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Jahbulon (or Jabulon) is a word, or a confection of three syllables, that was used in the past in some rituals of certain parts of Masonry. It is also said to be used in Ordo Templi Orientis rituals.

The origin and meaning of this word are not completely known. Different groups think the word means different things. Even Masonic researchers do not all agree to what the word means or where it came from. One Masonic scholar says that the word was first used in an early 18th century Royal Arch ritual. He said it was the name of an explorer looking for King Solomon's Temple. Another Masonic scholar thinks it is a name for God in Hebrew. The most used Masonic explanation is that it is a word that comes from putting together parts of the name of God in different historic languages.[source?]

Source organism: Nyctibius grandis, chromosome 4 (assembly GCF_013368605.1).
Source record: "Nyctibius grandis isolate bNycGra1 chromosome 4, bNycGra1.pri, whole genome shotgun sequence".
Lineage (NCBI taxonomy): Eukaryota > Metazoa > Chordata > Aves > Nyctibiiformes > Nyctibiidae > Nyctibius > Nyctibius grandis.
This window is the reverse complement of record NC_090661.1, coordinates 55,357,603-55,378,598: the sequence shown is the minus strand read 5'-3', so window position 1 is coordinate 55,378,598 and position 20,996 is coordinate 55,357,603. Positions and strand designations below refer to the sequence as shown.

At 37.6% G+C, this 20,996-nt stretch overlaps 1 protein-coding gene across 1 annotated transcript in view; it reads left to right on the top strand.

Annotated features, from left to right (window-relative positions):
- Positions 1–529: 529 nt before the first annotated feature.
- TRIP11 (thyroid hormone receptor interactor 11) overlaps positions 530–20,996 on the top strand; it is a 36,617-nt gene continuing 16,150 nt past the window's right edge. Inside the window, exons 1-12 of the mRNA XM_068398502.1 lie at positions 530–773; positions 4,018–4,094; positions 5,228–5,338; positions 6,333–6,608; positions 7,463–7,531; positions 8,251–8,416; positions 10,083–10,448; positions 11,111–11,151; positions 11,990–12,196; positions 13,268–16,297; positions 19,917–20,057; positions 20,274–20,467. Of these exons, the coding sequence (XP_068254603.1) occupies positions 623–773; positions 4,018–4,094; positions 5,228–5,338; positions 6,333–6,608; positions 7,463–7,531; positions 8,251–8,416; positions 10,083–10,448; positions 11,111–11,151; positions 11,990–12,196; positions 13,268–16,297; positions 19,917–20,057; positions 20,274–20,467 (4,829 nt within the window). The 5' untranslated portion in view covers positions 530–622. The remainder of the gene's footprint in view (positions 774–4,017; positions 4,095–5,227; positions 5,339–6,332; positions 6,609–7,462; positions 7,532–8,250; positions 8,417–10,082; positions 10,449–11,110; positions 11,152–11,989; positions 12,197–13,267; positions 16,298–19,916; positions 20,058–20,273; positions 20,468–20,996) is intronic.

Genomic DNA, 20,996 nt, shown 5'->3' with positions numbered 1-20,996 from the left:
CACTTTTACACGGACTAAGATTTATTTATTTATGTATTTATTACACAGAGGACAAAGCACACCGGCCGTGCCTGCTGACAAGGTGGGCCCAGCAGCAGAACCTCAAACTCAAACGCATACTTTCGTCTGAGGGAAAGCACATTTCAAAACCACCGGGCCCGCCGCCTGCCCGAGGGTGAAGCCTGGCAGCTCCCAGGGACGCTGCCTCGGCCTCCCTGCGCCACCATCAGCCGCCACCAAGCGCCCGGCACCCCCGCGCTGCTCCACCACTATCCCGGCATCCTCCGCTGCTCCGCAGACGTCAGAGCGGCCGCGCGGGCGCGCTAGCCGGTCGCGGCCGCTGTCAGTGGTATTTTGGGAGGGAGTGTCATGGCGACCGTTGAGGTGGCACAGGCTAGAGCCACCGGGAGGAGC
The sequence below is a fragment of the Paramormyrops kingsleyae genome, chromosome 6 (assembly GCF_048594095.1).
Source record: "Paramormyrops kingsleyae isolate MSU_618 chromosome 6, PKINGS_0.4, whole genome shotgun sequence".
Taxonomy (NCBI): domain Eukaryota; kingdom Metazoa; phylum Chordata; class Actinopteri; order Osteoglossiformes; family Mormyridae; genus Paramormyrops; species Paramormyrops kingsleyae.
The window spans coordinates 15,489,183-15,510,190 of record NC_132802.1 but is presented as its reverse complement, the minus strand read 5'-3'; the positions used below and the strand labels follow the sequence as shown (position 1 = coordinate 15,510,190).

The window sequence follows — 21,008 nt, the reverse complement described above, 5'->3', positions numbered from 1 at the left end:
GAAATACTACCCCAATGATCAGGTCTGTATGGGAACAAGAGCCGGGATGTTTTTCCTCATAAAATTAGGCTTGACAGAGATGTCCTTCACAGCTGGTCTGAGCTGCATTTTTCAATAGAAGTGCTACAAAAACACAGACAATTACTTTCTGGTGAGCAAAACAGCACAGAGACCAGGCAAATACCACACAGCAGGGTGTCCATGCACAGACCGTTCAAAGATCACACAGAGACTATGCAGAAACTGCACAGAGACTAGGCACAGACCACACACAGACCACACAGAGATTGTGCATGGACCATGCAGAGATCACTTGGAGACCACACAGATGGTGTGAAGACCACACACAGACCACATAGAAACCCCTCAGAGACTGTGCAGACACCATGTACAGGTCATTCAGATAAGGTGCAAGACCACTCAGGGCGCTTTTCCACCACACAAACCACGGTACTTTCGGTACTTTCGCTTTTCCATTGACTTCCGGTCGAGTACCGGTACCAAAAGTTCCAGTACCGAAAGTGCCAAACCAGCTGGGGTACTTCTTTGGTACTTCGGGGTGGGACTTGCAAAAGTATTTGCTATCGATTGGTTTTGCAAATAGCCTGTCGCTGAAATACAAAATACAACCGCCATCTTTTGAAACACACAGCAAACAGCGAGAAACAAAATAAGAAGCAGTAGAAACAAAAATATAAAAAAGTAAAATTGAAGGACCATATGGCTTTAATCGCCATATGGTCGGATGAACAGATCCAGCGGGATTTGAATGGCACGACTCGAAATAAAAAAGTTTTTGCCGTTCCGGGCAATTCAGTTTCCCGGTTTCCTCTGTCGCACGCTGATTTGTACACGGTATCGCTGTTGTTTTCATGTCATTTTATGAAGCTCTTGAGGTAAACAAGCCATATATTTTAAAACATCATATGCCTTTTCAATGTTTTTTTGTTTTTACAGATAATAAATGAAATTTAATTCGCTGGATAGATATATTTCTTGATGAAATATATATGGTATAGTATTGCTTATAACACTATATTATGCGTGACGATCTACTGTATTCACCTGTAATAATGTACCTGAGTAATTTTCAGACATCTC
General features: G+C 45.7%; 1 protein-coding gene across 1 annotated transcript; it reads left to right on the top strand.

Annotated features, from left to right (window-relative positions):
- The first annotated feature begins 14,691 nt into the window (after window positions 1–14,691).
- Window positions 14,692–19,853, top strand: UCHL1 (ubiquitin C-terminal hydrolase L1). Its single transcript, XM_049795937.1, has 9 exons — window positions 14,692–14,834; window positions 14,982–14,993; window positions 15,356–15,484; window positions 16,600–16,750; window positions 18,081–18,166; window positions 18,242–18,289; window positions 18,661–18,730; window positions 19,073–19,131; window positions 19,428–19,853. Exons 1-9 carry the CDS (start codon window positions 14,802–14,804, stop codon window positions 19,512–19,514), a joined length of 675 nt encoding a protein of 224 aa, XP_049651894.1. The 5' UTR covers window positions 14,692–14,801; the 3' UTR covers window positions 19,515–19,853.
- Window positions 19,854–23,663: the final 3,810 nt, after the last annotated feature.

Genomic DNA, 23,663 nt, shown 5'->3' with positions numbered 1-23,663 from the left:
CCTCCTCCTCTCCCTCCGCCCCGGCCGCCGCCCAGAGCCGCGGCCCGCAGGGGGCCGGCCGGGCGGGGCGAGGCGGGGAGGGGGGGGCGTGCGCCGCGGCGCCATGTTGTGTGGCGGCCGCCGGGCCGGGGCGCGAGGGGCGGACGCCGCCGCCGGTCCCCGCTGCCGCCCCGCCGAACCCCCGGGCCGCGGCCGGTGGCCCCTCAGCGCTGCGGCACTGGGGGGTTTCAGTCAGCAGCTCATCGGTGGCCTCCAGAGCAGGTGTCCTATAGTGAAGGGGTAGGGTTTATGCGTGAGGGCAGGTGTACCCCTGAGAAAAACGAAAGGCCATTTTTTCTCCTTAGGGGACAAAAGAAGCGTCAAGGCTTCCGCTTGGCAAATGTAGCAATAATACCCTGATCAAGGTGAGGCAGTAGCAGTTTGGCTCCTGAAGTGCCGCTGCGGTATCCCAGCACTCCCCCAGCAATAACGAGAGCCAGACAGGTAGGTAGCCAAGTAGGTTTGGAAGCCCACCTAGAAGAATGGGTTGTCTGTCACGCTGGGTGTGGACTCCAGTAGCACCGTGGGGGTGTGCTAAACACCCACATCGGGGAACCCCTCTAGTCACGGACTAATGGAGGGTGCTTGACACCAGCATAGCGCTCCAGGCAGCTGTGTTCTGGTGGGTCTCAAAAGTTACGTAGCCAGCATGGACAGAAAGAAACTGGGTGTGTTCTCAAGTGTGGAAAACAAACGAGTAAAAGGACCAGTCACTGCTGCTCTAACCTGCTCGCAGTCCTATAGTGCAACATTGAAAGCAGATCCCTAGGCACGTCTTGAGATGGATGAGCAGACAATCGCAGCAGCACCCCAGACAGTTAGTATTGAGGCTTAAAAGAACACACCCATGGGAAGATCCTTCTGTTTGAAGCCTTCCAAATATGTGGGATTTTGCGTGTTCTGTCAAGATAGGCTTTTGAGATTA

Writers who are not Masons, especially those against Masonry, have said that it is a Masonic name for God. Some say it is the name of a unique "Masonic God". Freemasonry's officials have said many times that "There is no separate Masonic God". They have also said that there is no separate proper name for a deity in any branch of Freemasonry.[1][2] This meaning of the word has caused many religious groups to argue about and condemn Freemasonry. In England, no ritual with the name has been in official Masonic use since February 1989.[3] Stephen Knights, author of The Brotherhood:The Secret World of the Freemasons, says it is a trinity composed of three ancient Middle Eastern Gods, Jah, God of the Jews, Baal, God of the Phoenicians, and On, an Egyptian God.

After persistent strong criticism in the popular press, the Supreme Grand Chapter of England excised the word from its Royal Arch ritual in 1989, and replaced it with a choice between two forms of the tetragrammaton.

References[change | change source]

  1. "Is Freemasonry a religion?". United Grand Lodge of England. 2002. Retrieved 2007-05-08.
  2. Smart, Earnest (April 2005). "Faith and Freemasonry". Masonic Quarterly Magazine (13). Archived from the original on 2017-11-08. Retrieved 2007-05-07.
  3. Medway, Gareth J. Lure of the Sinister: The Unnatural History of Satanism, New York University Press, 2001. p. 259. ISBN 0-8147-5645-X